Did the leaked draft of a Supreme Court opinion that would overturn Roe v. Wade hurt American public opinion about the court? While most media coverage focused on the substance of the opinion, some focused on the highly unusual leak. Some lawyers, pundits and politicians argued that the leak was a blow to court legitimacy.
But do leaks actually harm the court’s public standing? Our research suggests that what matters is the substance of the leak, not the leak itself. If the Politico leak affects how Americans view the court, it will be because the decision leaked is unpopular, not because it was leaked.
How did people react to the Supreme Court leak?
People who work at the court do so under a strict norm of lifetime confidentiality. For this reason, the leak was widely condemned.
Chief Justice John G. Roberts Jr. called the leak “absolutely appalling.” The Supreme Court issued a news release calling the leak a “betrayal of the confidences of the Court.” Sen. Mitch McConnell (R-Ky.) accused the leaker of attempting to influence the court’s final decision in the case.
Because of the norms of secrecy, leaks from the court are rare, although not unheard of. The last notable leak was, perhaps ironically, the outcome of Roe v. Wade; there have been additional leaks in the Dobbs case since the Politico story. Even so, the Politico leak was by far the highest-profile leak in the court’s modern history and certainly in the era of the Internet.
With every leak, people speculate about its effect on the court. After leaks to CNN in 2019, law professor Dan Epps argued that leaks were good because current norms of secrecy go too far and no longer serve the public good. In contrast, Josh Blackman, another law professor, argued that the chief justice should resign if he is unable to put an end to the leaks.
How we did our research
To see how leaks might influence support for the court, we conducted a survey experiment in the fall of 2021, using an Internet-based nonprobability sample of 800 respondents provided by the survey firm Lucid. While it is opt-in, this quota sampling produces a sample representative of the nation based on age, gender identity, racial identity, household income, educational attainment, political partisanship and geographic region.
We used the 2020 LGBT adoption case Fulton v. Philadelphia to see whether leaking information influenced public support for the court. In that case, a unanimous court ruled that the city of Philadelphia had violated the First Amendment rights — specifically, of the free exercise of religion — of a Catholic adoption agency when the city withheld government funding because the agency refused to place foster children with same-sex couples.
In our experiment, we first asked respondents, “In some states, there is a debate over whether religiously affiliated adoption agencies should be able to use their religious beliefs to determine which families are eligible to adopt children. Do you support or oppose allowing religiously affiliated adoption agencies to refuse to place children with qualified same-sex couples?”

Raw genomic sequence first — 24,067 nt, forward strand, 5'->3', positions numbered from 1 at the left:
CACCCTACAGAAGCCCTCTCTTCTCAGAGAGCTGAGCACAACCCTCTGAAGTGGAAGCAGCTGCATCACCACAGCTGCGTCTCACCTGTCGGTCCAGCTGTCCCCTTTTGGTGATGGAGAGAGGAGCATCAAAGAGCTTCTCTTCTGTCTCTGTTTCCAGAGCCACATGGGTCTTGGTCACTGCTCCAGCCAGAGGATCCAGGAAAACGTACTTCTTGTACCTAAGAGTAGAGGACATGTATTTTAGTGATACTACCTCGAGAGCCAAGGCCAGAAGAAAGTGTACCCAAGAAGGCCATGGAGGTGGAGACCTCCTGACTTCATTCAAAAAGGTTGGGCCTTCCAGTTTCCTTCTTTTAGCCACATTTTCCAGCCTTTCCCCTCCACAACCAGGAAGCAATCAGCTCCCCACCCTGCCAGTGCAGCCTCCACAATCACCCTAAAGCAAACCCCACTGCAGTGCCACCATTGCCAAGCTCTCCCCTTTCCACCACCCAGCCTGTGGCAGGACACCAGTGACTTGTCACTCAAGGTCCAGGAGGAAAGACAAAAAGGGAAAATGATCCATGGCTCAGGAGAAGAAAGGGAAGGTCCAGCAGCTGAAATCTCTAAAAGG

Next, we had survey participants read a short news story that reported the outcome of the case. Half of our participants also read a fictional paragraph saying that an anonymous leak had revealed that the court’s unanimous decision was reached because, behind the scenes, some justices had strategically bargained with the others.
Our study allows us to compare the opinions of those who read about the decision itself with the opinions of those who read about the decision and a Supreme Court leak.
Do leaks really matter?
To see whether there was an effect, we looked at whether reading about the leak influenced respondents’ willingness to support policies like Supreme Court term limits, mandatory retirement ages for the justices and expanding the court. Political scientists often use opinion about such policies — collectively referred to as “court curbing” — to assess support for the court. The idea is that those who view the court favorably should be less willing to endorse measures that would change the structure of the court. Responses to each question were added to form a scale with higher values indicating more support for the court.
We find that the leak doesn’t matter. Among those who read the news story that included the leak, average support for the court was 44 percent; among those who read just about the decision, support was 43 percent. People told about a leak were just as likely to support changing the court’s structure as those who simply were told about the case’s outcome.
What did matter, though, was whether people agreed with the court’s actual decision. Those who disagreed were more than 10 percentage points more likely to support various ways to overhaul the court than those who agreed (39 percent to 52 percent). This gap was the same whether they learned about the decision from a story that included information about a leak.
For Dobbs, this means that if the steady stream of leaks hurts Americans’ belief in the court’s legitimacy, it will be because overturning Roe is unpopular, not because Justice Samuel A. Alito Jr.’s draft opinion leaked. Our results suggests that those worried about the negative effects of leaks on public views of the court, including the chief justice, may have misplaced their concerns.